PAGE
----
Home - The FWC throws a consultation log in the way of mandatory vaccination policies

UpdatesDec 09, 2021

The FWC throws a consultation log in the way of mandatory vaccination policies

In a significant decision regarding workplace mandatory vaccination policies, the Fair Work Commission (FWC) found that a mining employer had not met its consultation obligations when introducing such a policy.

In CFMMEU v Mt Arthur Coal (2021), the FWC dealt with a dispute raised by mining workers and their union regarding a requirement or direction that all workers at the mine were to be vaccinated against COVID-19 as a condition of site entry. To enter the mine, employees needed to have at least a single dose of an approved COVID-19 vaccine by 10 November 2021 and be fully vaccinated by 31 January 2022. Employees were directed to provide evidence of their compliance with these requirements by those dates.

Nothing in public health orders, the enterprise agreements or the express terms of the employment contracts permitted the employer to impose these requirements. The legal basis for the vaccination requirement was an implied term obliging employees to follow their employer’s lawful and reasonable directions.

What is a lawful and reasonable direction?

In the absence of any contrary intention of an employer and employee, there is an implied term in every contract of employment to the effect that employees must follow the lawful and reasonable directions of their employer.

A direction is lawful if it relates to the subject matter of the employment and involves no illegality. The direction must fall within the scope of the employment contract. An employee does not have to obey a direction that goes beyond the nature of the work the employee was contracted to perform, although an employee is expected to obey instructions that are incidental to that work.

A direction that endangers the employee’s life or health, or which the employee reasonably believes endangers their life or health, is not a lawful order unless the nature of the work itself is inherently dangerous, in which case the employee is deemed to have contracted to undertake the risk.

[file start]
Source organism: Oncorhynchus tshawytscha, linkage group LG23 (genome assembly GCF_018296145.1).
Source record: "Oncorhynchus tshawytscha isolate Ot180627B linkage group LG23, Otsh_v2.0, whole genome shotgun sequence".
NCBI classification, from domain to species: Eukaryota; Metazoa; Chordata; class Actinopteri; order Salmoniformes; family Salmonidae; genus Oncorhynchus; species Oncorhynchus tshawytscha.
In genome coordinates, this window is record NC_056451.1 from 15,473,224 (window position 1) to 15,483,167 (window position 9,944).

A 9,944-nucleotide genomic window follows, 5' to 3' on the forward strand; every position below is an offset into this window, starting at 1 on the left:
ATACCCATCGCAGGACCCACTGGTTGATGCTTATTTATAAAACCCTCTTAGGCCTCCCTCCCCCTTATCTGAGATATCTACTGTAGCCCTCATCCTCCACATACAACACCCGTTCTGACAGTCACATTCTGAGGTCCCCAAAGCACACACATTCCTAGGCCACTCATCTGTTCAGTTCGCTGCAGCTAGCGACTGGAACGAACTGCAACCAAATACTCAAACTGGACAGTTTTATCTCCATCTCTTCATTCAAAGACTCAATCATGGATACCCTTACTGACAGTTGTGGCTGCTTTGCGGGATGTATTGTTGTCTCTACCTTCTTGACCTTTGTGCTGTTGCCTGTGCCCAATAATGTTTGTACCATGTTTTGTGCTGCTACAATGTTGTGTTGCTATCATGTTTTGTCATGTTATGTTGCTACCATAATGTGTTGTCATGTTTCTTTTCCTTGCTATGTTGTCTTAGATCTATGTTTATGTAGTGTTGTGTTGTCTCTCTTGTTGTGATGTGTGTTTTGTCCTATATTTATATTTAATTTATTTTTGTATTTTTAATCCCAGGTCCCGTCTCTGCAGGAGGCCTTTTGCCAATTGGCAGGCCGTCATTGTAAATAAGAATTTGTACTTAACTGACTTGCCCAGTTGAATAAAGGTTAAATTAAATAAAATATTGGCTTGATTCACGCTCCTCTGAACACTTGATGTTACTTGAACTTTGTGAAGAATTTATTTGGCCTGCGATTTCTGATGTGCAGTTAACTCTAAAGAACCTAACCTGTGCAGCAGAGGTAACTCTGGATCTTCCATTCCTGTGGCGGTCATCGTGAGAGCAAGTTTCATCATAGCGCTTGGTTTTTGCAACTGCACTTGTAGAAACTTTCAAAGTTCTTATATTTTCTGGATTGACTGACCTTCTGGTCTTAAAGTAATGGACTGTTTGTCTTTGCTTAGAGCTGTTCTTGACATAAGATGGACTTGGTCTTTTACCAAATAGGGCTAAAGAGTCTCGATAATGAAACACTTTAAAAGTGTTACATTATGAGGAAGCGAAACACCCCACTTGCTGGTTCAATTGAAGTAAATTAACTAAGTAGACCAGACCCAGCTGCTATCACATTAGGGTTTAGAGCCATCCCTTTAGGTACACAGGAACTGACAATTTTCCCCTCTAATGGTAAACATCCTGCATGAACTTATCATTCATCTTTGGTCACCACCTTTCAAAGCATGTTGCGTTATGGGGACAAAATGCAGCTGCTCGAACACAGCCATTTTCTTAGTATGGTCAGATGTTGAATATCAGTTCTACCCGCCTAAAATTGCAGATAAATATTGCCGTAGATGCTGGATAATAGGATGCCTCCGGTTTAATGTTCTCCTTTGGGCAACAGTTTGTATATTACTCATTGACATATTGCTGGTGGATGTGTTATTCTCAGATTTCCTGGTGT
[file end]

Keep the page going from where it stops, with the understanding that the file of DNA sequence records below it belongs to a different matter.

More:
An employee cannot be instructed to do something that would be unlawful, such as drive an unregistered and unroadworthy vehicle.

Whether a lawful direction is reasonable depends on:

The FWC rejected the proposition that an employer’s policy or direction will be reasonable if a reasonable employer, in the position of the actual employer and acting reasonably, could have adopted the policy or made the direction. The FWC observed this raises more questions than it answers. How does one discern what a ‘reasonable employer’ ‘acting reasonably’ could do?

A direction does not have to be irrational or bizarre, or so unreasonable that no reasonable person could have issued it, to be an improper direction.

On the other hand, a direction can be reasonable, even if it is not the preferable or most appropriate course of action, or in accordance with ‘best practice’ or in the best interests of the parties.

An employer has a degree of ‘decisional freedom’ or ‘managerial prerogative’ when it exercises its power to issue directions to employees. A court or tribunal will not seek to second-guess the employer exercising that discretion unless it lacks evident or intelligible justification.

Directions that have been found to be lawful and reasonable have included:

Was Mt Arthur Coal’s direction in relation to mandatory vaccination lawful and reasonable?

The FWC ruled the direction fell within the scope of the employment, and there was nothing ‘illegal’ or unlawful about a requirement to be vaccinated. However, while the employer’s decision to impose the vaccination requirement was legal, the employer’s failure to reasonably consult with the affected employees made the direction unreasonable.

In this case, the consultation obligation arose under applicable work health and safety legislation. The obligation on employers to consult about decisions to implement risk control measures, such as mandatory vaccination policies, was qualified by ‘so far as is reasonably practicable’. The FWC observed that if there was a surge in COVID-19 cases such that the risk of transmission substantially increased, or if a new, more transmissible or virulent COVID-19 variant became prevalent, then such circumstances may warrant a truncated consultation process.

The FWC also observed that adequate consultation does not require those consulted to agree to the direction, or to give them a power of veto. However, it does require that the affected employees have a reasonable opportunity to persuade the employer to revoke or modify the decision to introduce the requirement.

In this case, employees were not asked to contribute ideas or suggestions in relation to the decision-making process, the risk assessment or rationale that underpinned the decision to introduce the requirement. No genuine attempt was made to consult with the unions or to have direct engagement with health and safety representatives during the assessment phase. Employees were not invited to contribute scientific, medical or safety data. They were also not informed that such information may influence the employer’s assessment and recommendation for COVID-19 vaccination as a workplace entry requirement.

Despite ultimately finding the vaccination requirement to be unreasonable, the FWC considered the following factors to be relevant and pointed towards a finding that the direction may have been reasonable:

The FWC observed that if the decision to introduce the requirement was the outcome of a meaningful consultation process, there would have been a strong case in favour of a conclusion that the requirement was a reasonable direction.

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